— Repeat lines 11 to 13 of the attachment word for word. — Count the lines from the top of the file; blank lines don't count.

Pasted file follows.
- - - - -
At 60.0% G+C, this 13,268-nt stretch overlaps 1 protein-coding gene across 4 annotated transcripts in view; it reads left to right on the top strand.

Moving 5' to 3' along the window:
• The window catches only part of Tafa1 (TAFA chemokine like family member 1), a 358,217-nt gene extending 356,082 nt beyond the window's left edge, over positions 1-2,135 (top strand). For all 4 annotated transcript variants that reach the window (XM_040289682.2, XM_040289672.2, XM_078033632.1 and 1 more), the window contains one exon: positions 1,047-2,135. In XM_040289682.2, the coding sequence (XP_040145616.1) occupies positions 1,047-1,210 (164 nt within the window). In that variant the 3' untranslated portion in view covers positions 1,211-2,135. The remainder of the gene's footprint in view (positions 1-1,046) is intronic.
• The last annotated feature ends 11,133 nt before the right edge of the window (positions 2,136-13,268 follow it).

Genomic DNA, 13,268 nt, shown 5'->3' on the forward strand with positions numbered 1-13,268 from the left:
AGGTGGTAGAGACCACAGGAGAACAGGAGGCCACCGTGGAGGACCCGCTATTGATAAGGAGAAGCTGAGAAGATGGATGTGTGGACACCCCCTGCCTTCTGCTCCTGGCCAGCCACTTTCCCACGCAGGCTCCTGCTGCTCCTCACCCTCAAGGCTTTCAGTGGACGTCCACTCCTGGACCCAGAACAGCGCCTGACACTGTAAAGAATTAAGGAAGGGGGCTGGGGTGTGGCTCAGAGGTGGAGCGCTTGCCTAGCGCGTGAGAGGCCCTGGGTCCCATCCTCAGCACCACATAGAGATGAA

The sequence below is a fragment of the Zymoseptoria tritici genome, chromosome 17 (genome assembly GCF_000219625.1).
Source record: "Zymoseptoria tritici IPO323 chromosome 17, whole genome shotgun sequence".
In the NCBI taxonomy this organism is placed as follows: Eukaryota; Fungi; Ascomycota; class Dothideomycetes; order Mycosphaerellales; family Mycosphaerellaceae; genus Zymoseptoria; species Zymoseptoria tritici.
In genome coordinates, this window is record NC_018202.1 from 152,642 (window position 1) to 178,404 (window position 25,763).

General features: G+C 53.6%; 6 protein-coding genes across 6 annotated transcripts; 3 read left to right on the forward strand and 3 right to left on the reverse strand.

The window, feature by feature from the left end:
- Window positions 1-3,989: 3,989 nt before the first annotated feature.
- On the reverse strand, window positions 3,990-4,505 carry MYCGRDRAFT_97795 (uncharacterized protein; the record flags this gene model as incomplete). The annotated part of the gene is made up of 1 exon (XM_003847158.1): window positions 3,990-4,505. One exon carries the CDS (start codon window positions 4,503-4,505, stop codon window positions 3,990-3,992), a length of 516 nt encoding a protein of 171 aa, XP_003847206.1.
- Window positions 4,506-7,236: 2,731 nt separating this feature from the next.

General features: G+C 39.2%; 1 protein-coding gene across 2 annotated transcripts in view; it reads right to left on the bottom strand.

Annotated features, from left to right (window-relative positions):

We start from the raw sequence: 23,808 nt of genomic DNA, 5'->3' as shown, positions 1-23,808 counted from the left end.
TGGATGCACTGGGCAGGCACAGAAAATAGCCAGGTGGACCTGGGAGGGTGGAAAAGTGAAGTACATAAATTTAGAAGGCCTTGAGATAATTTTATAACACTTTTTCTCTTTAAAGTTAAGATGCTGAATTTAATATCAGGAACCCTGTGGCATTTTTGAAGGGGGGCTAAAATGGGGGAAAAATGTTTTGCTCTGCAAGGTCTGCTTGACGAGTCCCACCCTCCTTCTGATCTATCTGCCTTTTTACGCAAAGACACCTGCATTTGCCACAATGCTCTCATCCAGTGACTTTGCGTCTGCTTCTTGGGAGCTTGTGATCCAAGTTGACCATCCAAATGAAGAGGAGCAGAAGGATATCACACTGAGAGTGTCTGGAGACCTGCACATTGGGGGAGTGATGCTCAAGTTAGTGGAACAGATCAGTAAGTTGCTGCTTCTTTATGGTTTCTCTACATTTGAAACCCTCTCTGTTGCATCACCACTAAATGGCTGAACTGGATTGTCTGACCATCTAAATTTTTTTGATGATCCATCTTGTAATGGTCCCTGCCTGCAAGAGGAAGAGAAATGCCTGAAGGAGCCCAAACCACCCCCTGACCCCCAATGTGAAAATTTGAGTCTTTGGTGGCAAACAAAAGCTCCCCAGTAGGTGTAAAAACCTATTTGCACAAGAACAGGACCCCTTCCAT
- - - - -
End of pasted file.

General features: G+C 53.6%; 6 protein-coding genes across 6 annotated transcripts; 3 read left to right on the forward strand and 3 right to left on the reverse strand.

The window, feature by feature from the left end:
- Window positions 1-3,989: 3,989 nt before the first annotated feature.